Under the bill (A-3962), the Commissioner of Health will designate, on the basis of health status and economic indicators, geographic areas of the state that have a shortage of physicians in the specialty of psychiatry. The program will provide 

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Assembly Oks Oliver, Giblin, & Jasey Bill to Make Montclair University a Public Research Institution

(TRENTON) – Legislation sponsored by Assembly Democrats Sheila Oliver, Tom Giblin and Mila Jasey to establish Montclair State University as a public research university was approved 75-0 by the Assembly on Thursday.

The bill would establish Montclair University as a public research university along with Rutgers, The State University, the New Jersey Institute of Technology, and Rowan University.

Currently, Montclair State University is one of eight state colleges in New Jersey.

“In the past 15 years Montclair State University has worked strategically and aggressively to grow its enrollment, faculty, and facilities, and that growth has enabled it to expand its educational programs and research initiatives,” said Speaker Emeritus Oliver (D- Essex). “Receiving numerous acknowledgements nationally as a research doctoral institution, it has clearly earned the designation of public research university by the state.”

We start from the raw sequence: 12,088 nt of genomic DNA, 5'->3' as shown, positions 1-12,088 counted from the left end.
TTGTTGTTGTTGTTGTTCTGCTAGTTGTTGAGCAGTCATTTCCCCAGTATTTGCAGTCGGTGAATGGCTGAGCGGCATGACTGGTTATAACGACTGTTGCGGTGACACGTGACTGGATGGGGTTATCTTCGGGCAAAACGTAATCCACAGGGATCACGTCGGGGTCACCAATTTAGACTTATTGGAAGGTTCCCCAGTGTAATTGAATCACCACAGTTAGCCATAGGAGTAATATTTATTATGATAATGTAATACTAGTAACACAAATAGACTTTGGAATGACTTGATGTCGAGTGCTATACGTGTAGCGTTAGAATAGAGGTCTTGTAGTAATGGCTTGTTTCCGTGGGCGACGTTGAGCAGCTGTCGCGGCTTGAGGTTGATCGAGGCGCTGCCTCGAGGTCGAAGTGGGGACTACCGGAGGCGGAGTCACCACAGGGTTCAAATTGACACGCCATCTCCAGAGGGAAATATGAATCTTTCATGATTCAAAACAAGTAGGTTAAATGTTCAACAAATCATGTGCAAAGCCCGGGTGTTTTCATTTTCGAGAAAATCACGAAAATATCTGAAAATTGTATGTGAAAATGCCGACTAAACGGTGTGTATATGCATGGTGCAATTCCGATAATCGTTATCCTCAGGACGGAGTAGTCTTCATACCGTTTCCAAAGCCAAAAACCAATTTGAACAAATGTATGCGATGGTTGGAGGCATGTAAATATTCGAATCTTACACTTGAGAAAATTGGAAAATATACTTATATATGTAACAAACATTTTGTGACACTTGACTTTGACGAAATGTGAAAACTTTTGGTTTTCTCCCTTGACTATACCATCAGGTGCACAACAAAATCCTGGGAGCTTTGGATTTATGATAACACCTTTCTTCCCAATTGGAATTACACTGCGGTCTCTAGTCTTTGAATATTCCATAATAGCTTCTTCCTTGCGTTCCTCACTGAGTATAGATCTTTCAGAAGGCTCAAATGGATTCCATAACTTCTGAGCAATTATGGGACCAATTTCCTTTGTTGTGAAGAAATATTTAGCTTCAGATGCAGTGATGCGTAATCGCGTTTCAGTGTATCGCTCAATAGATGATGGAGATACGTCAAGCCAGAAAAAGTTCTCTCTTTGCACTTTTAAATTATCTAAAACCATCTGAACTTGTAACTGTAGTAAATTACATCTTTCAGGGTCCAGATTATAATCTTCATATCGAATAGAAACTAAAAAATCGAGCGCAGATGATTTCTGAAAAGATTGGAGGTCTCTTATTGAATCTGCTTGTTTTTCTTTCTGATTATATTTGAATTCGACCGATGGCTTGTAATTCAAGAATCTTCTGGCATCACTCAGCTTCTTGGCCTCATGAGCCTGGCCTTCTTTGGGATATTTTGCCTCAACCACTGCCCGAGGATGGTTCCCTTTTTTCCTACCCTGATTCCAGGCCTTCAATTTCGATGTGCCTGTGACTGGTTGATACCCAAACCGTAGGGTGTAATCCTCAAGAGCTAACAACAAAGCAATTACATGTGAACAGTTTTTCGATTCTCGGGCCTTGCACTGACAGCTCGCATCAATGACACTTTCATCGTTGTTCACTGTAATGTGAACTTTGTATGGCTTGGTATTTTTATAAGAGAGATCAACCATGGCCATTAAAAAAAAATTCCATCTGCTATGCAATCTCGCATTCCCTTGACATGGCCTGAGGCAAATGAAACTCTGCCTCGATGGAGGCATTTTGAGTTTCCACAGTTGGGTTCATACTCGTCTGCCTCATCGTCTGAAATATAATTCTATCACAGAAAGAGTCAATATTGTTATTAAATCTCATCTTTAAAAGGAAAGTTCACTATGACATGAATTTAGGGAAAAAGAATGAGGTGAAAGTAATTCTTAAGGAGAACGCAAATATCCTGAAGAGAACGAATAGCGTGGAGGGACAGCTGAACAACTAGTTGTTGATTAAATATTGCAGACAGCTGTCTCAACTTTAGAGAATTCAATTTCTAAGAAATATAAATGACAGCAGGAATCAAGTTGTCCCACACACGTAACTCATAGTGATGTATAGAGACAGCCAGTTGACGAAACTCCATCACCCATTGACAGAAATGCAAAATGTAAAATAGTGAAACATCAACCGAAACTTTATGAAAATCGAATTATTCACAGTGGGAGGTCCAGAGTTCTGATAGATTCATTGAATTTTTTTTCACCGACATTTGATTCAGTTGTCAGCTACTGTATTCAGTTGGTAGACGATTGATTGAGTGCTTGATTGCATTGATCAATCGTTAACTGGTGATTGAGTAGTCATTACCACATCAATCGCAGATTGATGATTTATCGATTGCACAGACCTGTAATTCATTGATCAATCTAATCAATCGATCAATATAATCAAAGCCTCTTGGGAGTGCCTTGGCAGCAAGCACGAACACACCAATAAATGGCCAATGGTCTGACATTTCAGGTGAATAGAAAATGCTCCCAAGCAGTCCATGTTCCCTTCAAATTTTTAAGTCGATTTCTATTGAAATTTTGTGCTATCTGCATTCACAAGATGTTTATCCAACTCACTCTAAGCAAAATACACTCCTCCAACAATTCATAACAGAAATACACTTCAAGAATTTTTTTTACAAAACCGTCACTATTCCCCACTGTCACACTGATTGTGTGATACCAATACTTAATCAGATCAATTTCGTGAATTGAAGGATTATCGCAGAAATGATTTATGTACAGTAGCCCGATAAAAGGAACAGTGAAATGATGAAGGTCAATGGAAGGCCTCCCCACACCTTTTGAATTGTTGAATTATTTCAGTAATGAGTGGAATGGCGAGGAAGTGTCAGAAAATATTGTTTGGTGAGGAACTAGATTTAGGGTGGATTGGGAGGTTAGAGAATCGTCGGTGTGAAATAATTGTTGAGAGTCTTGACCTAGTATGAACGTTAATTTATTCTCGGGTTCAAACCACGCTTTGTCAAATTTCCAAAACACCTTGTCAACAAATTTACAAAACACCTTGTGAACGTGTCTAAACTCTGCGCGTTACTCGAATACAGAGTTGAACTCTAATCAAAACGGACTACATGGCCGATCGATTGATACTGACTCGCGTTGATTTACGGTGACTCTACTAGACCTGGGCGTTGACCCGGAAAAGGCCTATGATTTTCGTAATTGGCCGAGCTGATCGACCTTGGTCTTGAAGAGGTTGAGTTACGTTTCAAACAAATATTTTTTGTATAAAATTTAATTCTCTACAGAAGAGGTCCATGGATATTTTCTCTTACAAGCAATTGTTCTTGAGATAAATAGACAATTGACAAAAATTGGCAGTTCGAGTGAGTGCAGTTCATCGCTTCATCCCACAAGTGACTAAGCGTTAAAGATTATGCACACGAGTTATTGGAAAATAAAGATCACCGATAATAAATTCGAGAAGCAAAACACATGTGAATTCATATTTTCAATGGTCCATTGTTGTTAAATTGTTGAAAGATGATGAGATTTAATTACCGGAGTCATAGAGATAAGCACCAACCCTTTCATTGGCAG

In March 2016, the Office of the Secretary of Higher Education officially changed the programmatic mission of the institution to a doctoral degree-granting institution. In February 2016, the national Carnegie Classification of Institutions of Higher Education, which is the widely recognized classification of United States institutions of higher education, recognized Montclair State University as a Research Doctoral University, based on the substantial growth at the university in doctoral-level education and research activity.

“Montclair State University, Rutgers, the State University, the New Jersey Institute of Technology and Rowan University are all now designated as research doctoral universities,” said Giblin (D-Essex, Passaic). “However, of these institutions only Montclair State University has not been recognized by the state of New Jersey as a public research university.”

“In light of the Montclair University’s actual and successful transformation to a research doctoral university, it is only appropriate for the state to recognize and designate the university as a public research university.” said Jasey (D- Essex, Morris).


Assembly Approves Sweeping Prieto, Oliver, Gusciora, & Jasey Bill to Expand & Improve New Jersey’s Paid Family Leave Program